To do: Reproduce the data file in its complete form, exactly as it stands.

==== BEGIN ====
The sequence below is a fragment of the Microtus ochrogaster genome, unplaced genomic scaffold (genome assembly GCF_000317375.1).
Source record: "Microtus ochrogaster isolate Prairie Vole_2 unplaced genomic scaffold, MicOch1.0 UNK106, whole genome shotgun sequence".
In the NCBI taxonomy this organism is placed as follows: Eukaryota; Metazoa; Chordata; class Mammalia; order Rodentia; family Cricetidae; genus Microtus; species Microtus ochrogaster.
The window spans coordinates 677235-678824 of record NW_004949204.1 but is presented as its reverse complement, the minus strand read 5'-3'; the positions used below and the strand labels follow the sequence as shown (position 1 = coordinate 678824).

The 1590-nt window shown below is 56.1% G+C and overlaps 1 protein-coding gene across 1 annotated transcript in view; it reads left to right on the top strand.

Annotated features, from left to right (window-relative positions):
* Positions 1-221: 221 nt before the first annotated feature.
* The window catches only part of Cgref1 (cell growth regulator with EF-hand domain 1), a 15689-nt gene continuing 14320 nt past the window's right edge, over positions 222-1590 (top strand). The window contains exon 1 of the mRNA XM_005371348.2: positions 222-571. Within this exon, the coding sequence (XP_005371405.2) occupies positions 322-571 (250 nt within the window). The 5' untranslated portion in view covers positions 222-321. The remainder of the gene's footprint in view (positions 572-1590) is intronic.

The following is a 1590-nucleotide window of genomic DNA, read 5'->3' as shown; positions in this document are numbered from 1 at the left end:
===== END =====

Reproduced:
The sequence below is a fragment of the Microtus ochrogaster genome, unplaced genomic scaffold (genome assembly GCF_000317375.1).
Source record: "Microtus ochrogaster isolate Prairie Vole_2 unplaced genomic scaffold, MicOch1.0 UNK106, whole genome shotgun sequence".
In the NCBI taxonomy this organism is placed as follows: Eukaryota; Metazoa; Chordata; class Mammalia; order Rodentia; family Cricetidae; genus Microtus; species Microtus ochrogaster.
The window spans coordinates 677235-678824 of record NW_004949204.1 but is presented as its reverse complement, the minus strand read 5'-3'; the positions used below and the strand labels follow the sequence as shown (position 1 = coordinate 678824).

The 1590-nt window shown below is 56.1% G+C and overlaps 1 protein-coding gene across 1 annotated transcript in view; it reads left to right on the top strand.

Annotated features, from left to right (window-relative positions):
* Positions 1-221: 221 nt before the first annotated feature.
* The window catches only part of Cgref1 (cell growth regulator with EF-hand domain 1), a 15689-nt gene continuing 14320 nt past the window's right edge, over positions 222-1590 (top strand). The window contains exon 1 of the mRNA XM_005371348.2: positions 222-571. Within this exon, the coding sequence (XP_005371405.2) occupies positions 322-571 (250 nt within the window). The 5' untranslated portion in view covers positions 222-321. The remainder of the gene's footprint in view (positions 572-1590) is intronic.

The following is a 1590-nucleotide window of genomic DNA, read 5'->3' as shown; positions in this document are numbered from 1 at the left end: